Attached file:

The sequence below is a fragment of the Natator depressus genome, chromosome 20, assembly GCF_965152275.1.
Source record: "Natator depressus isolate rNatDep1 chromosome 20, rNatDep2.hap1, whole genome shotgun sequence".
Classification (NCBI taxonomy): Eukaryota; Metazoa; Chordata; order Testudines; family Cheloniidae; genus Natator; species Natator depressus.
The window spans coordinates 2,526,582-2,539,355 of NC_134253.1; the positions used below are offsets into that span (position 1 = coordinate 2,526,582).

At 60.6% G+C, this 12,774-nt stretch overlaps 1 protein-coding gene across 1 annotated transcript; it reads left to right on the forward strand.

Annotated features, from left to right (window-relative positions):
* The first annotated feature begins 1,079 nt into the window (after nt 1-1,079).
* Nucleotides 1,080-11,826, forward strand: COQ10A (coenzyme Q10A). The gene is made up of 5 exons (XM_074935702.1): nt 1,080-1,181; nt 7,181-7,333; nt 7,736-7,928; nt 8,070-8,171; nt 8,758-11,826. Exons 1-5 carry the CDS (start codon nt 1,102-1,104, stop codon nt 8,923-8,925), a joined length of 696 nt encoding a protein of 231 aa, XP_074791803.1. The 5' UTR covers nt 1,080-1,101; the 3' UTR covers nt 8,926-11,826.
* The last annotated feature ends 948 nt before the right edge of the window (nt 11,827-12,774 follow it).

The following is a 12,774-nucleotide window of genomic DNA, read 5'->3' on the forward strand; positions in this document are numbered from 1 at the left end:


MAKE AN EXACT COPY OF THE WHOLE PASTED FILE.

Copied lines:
The sequence below is a fragment of the Natator depressus genome, chromosome 20, assembly GCF_965152275.1.
Source record: "Natator depressus isolate rNatDep1 chromosome 20, rNatDep2.hap1, whole genome shotgun sequence".
Classification (NCBI taxonomy): Eukaryota; Metazoa; Chordata; order Testudines; family Cheloniidae; genus Natator; species Natator depressus.
The window spans coordinates 2,526,582-2,539,355 of NC_134253.1; the positions used below are offsets into that span (position 1 = coordinate 2,526,582).

At 60.6% G+C, this 12,774-nt stretch overlaps 1 protein-coding gene across 1 annotated transcript; it reads left to right on the forward strand.

Annotated features, from left to right (window-relative positions):
* The first annotated feature begins 1,079 nt into the window (after nt 1-1,079).
* Nucleotides 1,080-11,826, forward strand: COQ10A (coenzyme Q10A). The gene is made up of 5 exons (XM_074935702.1): nt 1,080-1,181; nt 7,181-7,333; nt 7,736-7,928; nt 8,070-8,171; nt 8,758-11,826. Exons 1-5 carry the CDS (start codon nt 1,102-1,104, stop codon nt 8,923-8,925), a joined length of 696 nt encoding a protein of 231 aa, XP_074791803.1. The 5' UTR covers nt 1,080-1,101; the 3' UTR covers nt 8,926-11,826.
* The last annotated feature ends 948 nt before the right edge of the window (nt 11,827-12,774 follow it).

The following is a 12,774-nucleotide window of genomic DNA, read 5'->3' on the forward strand; positions in this document are numbered from 1 at the left end: